(ChemotherapyAdvisor) – Patients undergoing chemoradiation therapy for head and neck cancer experienced a significant reduction in mouth and throat soreness and a significant delay to onset of oral mucositis after using a novel mucoadhesive oral protectant (MuGard™), results of a phase 4 clinical trial presented during the International Symposium on Supportive Care in Cancer, New York, NY, June 28-30, has found.
The mouth rinse also produced significant reductions in weight loss during therapy and in the use of opioid pain medication, according to Ron R. Allison, MD, of Carolina Radiation Medicine, Greenville, NC, one of the trial’s principal investigators.
Data on 70 of a planned 120 enrollment were presented from the ongoing prospective, randomized, multicenter, double-blind, placebo-controlled clinical trial, in which patients with head and neck cancer whose treatment plan calls for receiving up to a maximum cumulative radiation dose of 72 Gy are randomly assigned to receive the mouth rinse or a control rinse. The efficacy analysis population comprises patients who stayed on study treatment through chemoradiation (approximately 7 weeks); the full analysis data set represents all subjects enrolled and randomized with at least 1 postradiotherapy assessment.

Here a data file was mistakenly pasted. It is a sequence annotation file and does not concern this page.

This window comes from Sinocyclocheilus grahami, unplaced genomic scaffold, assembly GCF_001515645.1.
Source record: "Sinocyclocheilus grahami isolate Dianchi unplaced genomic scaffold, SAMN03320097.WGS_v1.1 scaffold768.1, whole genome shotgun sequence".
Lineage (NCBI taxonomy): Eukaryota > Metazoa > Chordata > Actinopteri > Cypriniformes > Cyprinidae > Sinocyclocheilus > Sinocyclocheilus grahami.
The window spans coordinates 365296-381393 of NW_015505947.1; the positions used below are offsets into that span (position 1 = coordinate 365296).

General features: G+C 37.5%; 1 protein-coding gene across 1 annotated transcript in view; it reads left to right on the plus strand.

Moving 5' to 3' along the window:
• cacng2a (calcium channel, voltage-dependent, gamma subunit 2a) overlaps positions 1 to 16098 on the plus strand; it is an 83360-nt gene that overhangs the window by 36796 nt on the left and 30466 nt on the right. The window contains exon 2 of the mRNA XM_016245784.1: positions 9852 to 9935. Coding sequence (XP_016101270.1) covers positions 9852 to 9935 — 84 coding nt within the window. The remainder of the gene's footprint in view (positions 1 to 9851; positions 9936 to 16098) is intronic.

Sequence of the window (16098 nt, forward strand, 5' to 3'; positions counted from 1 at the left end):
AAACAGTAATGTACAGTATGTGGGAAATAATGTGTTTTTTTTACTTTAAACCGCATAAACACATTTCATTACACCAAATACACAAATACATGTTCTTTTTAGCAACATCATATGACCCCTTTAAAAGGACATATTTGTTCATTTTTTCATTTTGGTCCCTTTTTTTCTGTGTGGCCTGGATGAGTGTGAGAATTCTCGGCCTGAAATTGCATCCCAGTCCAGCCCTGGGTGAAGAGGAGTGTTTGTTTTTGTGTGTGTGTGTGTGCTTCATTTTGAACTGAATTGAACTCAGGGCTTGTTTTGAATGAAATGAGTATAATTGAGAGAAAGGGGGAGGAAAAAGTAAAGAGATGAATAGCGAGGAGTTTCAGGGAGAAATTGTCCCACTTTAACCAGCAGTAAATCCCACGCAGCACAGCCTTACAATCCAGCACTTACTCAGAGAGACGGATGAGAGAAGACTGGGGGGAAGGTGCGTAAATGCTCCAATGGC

Baseline demographics were well balanced for age, gender, ethnicity, and mean Karnofsky score. The pain end point is a measure of reduction in mouth and throat soreness over the course of cancer therapy as measured with the Oral Mucositis Daily Questionnaire. The delay to onset of oral mucositis end point measures cumulative dose of radiation; the time to first occurrence end point measures, in days, time of first occurrence of oral mucositis.
Compared with the control rinse, patients in the mucoadhesive oral protectant arm had a significant reduction in mouth and soreness pain; P=0.041 for the efficacy analysis population, with a strong trend in the full analysis population (P=0.110), which resulted in decreased use of opioids. Patients in both populations experienced a significant delay to onset of oral mucositis (P=0.020 and P=0.007, respectively) as well a delay in time to first occurrence (P=0.022 and P=0.009, respectively).
The study also measured weight changes at various periods. Patients in the efficacy analysis population experienced a significant reduction in weight loss (P=0.036) between start and completion of radiation treatment, Dr. Allison noted. Mean weight loss was 9.1 kg for the control arm and 5.2 kg for the mucoadhesive oral protectant arm. This suggests that patients using the mouth rinse were able to keep themselves better nourished during chemoradiation by better tolerating treatment.
The International Symposium on Supportive Care in Cancer is sponsored by the Multinational Association of Supportive Care in Cancer and the International Society of Oral Oncology.